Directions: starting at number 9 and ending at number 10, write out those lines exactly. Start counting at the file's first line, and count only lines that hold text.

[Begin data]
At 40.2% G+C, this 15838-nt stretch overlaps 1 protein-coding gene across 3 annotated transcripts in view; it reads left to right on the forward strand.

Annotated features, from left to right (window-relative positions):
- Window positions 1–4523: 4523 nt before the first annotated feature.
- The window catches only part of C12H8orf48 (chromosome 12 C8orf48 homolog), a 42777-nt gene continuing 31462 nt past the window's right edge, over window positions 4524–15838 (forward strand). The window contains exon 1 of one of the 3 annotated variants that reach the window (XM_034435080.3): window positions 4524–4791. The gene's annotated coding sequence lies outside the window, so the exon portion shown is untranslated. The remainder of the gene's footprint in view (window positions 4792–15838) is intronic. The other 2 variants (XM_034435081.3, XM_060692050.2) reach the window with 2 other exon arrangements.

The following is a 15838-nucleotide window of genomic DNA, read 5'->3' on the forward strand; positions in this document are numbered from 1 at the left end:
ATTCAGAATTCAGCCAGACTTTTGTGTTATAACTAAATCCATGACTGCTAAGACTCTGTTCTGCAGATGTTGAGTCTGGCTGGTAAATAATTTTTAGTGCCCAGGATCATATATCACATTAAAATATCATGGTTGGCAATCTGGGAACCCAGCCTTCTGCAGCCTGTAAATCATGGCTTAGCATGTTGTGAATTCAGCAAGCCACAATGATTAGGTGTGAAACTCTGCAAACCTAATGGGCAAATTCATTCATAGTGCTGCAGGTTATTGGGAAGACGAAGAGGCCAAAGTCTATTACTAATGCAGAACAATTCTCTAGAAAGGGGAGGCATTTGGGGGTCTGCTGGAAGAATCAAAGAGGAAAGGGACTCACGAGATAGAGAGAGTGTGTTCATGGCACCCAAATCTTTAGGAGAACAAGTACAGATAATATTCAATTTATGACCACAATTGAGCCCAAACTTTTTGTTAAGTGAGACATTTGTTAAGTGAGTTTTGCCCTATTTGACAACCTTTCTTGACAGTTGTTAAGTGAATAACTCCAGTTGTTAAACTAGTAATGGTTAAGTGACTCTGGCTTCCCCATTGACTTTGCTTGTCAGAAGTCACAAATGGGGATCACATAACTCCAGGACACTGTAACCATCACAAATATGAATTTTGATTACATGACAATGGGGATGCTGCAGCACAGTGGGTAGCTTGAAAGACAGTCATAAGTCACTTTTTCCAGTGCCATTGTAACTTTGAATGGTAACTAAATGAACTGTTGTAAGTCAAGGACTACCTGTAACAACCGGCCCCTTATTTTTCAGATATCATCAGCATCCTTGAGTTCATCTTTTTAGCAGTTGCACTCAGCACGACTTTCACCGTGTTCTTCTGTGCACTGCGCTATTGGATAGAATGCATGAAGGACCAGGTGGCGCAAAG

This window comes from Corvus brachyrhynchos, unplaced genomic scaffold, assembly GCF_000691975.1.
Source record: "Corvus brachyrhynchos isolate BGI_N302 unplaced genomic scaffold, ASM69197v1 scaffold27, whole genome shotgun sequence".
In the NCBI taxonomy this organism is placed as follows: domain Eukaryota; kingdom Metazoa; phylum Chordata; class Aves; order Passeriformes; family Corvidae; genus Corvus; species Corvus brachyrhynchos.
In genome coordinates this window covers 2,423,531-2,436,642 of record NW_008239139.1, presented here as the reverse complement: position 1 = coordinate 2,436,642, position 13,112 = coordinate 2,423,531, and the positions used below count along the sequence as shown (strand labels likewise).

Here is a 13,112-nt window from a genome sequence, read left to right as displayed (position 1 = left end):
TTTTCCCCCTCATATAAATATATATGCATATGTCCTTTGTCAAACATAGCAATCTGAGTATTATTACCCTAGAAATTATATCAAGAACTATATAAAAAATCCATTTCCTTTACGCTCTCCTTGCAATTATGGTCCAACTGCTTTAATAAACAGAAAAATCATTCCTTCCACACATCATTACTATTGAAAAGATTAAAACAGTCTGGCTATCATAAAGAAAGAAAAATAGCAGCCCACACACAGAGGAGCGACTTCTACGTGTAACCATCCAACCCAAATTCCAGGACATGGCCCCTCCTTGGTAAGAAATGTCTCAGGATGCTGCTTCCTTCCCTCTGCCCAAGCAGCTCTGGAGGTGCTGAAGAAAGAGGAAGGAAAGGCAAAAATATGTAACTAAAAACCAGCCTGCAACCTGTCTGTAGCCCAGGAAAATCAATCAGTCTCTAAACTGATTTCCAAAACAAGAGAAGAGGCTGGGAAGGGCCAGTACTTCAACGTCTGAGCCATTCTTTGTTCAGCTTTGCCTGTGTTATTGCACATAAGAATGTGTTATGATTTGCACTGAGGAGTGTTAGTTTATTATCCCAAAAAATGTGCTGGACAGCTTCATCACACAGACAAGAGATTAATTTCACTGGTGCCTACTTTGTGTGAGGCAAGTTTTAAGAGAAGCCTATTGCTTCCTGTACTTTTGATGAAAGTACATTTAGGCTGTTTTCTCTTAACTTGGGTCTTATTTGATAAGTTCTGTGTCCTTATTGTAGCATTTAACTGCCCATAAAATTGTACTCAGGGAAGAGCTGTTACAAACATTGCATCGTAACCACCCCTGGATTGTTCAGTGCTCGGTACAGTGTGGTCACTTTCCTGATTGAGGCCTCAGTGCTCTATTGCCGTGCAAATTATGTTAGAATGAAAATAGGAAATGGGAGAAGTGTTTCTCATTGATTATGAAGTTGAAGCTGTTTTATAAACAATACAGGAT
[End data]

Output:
In the NCBI taxonomy this organism is placed as follows: domain Eukaryota; kingdom Metazoa; phylum Chordata; class Aves; order Passeriformes; family Corvidae; genus Corvus; species Corvus brachyrhynchos.
In genome coordinates this window covers 2,423,531-2,436,642 of record NW_008239139.1, presented here as the reverse complement: position 1 = coordinate 2,436,642, position 13,112 = coordinate 2,423,531, and the positions used below count along the sequence as shown (strand labels likewise).